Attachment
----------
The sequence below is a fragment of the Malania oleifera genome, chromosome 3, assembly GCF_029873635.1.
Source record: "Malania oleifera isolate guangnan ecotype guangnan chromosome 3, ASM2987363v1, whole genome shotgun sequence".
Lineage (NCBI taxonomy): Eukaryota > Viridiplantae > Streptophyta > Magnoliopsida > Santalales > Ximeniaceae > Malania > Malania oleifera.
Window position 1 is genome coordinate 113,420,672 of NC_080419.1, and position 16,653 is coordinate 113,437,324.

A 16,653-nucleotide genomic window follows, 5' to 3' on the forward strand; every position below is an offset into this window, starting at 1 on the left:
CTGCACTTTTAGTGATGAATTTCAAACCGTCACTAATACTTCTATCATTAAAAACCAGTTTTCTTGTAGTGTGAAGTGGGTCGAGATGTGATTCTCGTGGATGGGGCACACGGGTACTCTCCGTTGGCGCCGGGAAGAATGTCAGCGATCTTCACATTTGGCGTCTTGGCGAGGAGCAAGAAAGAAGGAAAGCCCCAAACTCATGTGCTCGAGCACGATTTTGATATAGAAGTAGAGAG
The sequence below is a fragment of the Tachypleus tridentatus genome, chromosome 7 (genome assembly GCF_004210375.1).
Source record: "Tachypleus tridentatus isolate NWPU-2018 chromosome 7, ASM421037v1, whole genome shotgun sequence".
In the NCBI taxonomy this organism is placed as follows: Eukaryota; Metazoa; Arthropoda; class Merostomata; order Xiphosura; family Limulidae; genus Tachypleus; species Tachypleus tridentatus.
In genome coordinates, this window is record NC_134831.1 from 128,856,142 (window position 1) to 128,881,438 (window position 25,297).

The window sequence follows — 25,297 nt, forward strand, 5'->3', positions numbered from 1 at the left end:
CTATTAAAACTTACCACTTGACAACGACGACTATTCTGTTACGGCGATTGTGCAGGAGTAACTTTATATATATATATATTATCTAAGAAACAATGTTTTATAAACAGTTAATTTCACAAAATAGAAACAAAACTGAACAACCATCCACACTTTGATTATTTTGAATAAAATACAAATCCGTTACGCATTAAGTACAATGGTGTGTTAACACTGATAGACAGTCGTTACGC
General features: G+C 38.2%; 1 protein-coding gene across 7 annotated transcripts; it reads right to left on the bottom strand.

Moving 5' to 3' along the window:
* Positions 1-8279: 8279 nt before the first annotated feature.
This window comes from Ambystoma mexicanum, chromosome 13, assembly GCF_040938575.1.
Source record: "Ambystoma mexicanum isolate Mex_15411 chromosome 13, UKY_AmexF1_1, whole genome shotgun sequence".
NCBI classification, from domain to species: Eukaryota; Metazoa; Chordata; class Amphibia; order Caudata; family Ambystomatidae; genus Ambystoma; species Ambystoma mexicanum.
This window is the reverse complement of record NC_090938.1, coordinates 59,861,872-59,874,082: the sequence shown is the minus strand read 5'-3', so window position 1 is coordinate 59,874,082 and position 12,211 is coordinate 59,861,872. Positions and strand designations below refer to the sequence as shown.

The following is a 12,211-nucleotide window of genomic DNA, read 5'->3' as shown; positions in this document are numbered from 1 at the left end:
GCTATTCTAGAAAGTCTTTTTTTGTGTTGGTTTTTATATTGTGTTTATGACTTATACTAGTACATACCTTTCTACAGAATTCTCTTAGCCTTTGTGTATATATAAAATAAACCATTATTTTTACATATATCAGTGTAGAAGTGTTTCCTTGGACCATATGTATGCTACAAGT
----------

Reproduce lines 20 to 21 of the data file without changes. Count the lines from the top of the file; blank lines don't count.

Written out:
The following is a 12,211-nucleotide window of genomic DNA, read 5'->3' as shown; positions in this document are numbered from 1 at the left end:
GCTATTCTAGAAAGTCTTTTTTTGTGTTGGTTTTTATATTGTGTTTATGACTTATACTAGTACATACCTTTCTACAGAATTCTCTTAGCCTTTGTGTATATATAAAATAAACCATTATTTTTACATATATCAGTGTAGAAGTGTTTCCTTGGACCATATGTATGCTACAAGT